You may have missed the news earlier in the week, as the anointment of tech unicorns is becoming as ubiquitous as …becoming an actual billionaire. Or more likely, you may not have made the LIC connection. Don’t worry, no one else did, and that’s what we’re here for! Over a decade of experience plumbing the depths of Long Island City, archiving it all and then cross-referencing when appropriate. Quite simply no one else can do what we do for LIC.
Oh yes, that unicorn. It’s called Knotel and it was co-founded in 2016 by Amol Sarva, who’s also the CEO and frontman. Knotel is a workspace provider similar in nature to WeWork, and this week it was announced the company received an additional $400 million in financing at a valuation well over a billion dollars1, the hurdle for unicorn status.
More relevantly, Amol is a long time LIC resident – over 15 years by my count – and a well established presence here. Most tangibly, he developed the 9-story East of East Condominiums at 13-14 Jackson Avenue (47th Rd) back in 2011-12. He also created the now defunct website licnyc.com, which was a source of local information for many years. Finally, he and his wife have been raising their two children in Long Island City, and play a very active role at the Queens Paideia School on 23rd Street.
Anyway, one of the nice things about having a free-ranging blog, is I can use it as a jumping off point for tangential topics – like the upcoming WeWork IPO. Enough has already been written about their S-1 filing (IPO filing), the audacity of which set new standards, or lows. Yet one criticism not mentioned about We is there is no moat, and the Knotel news is confirmation of that. Unlike say Uber, which until Travis Kalanick screwed up was ready to trample Lyft and have a dominant network effect, or Amazon, there’s no way to get a monopoly or even a hegemony. That’s because there’s a relatively easy entry point, at least for a significant number of potential workspace start-ups/investors. And those new companies are the landlords themselves. If the margins for co-working are truly that significant, or potentially so, then what’s to stop a landlord from converting a floor or two of their conventional space into the higher margin product? In fact, in drips and drabs some have already done so around the city. Plus you have Knotel now heavily armed, and long before that Regus (IWG), which is already well ensconced. Between the absurdity of WeWork’s IPO details and Knotel’s zooming past $1 billion so quickly, pardon me for thinking it’s feeling a lot like 1999.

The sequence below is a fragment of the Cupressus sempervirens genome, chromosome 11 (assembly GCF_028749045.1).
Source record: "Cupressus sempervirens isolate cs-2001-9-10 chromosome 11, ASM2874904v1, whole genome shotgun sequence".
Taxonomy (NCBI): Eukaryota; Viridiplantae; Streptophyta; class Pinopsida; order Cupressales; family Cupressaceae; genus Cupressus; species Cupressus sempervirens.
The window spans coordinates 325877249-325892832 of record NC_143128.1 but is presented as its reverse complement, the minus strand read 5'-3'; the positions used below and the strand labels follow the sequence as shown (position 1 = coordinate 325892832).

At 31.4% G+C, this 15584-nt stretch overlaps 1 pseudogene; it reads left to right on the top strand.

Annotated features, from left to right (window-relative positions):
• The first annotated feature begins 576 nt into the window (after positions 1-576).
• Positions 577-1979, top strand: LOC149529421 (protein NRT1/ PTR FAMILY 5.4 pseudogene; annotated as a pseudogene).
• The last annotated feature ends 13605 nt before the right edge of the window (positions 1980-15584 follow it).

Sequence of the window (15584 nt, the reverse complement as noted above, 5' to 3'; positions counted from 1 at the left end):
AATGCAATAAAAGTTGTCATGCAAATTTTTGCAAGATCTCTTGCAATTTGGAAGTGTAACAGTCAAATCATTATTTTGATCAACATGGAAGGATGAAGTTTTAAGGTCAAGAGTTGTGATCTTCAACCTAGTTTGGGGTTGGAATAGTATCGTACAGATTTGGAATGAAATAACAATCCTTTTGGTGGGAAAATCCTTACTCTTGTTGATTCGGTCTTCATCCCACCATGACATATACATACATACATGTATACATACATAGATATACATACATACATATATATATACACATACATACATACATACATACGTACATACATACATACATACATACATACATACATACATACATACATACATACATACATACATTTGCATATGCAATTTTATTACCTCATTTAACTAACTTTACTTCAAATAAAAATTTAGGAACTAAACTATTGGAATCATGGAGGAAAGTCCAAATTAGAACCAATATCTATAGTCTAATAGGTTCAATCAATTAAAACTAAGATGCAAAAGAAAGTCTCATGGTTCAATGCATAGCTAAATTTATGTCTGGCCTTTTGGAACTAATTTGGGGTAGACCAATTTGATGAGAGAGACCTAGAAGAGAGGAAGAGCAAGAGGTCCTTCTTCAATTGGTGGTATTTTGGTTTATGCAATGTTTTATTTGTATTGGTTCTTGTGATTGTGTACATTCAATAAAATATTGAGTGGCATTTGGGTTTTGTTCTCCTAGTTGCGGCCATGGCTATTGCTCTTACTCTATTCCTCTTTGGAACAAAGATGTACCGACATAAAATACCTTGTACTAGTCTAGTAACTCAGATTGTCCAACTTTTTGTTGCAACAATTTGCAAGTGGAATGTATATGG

Knotel, Which Says It’s A Steadier WeWork, Vaults to Unicorn Status – conceived and possibly birthed in LIC
Workspace Provider Knotel Secures $400 Million, Putting It In WeWork’s Rearview Mirror – uh-huh
Co(ld) War: Why Some Landlords Prefer WeWork And Others Reach For Knotel – Coke v. Pepsi, Uber v. Lyft, and now WeWork v. Knotel
Been There, Done That – a major NYC landlord rolls eyes at WeWork
Amol Sarva – dot.com
Hunters Point Library Announces It Will Open September 24 – as we hinted it would earlier this week. Check out the video of the interior
Have a Pepsi and a Smile; Relax, The JetBlue Logo Is Not Despoiling a Queens Landmark – agreed
Greenpoint’s Building Boom Is Transforming The Neighborhood – as we said it would back in 2015
Works Of All Kinds Shine In LIC Arts Open Show – thru Sept. 6
- more specifically, the company received $400 mil in cash in return for a stake of between 15% and 30%. So for example if it were a 30% stake the other 70% would be worth $933 million putting the total 100% (70% + 30% or $933 mil + 400 mil) at $1.33 billion; if it were $400 mil for a 15% stake then $2.66 bil!?!?! [↩]
[…] vaunted Financial Times profiled Long Island City resident and unicorn founder Amol Sarva last week, checking in to see how he was doing post WeWork debacle. “Quite well tyvm, […]
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[…] real estate is a whole different ball of wax, as WFH demographics, corporate belt-tightening, and the bubblesque WeWork phenomenon crush demand, probably for a long time. It’s not overly relevant for LIC as there isn’t a lot […]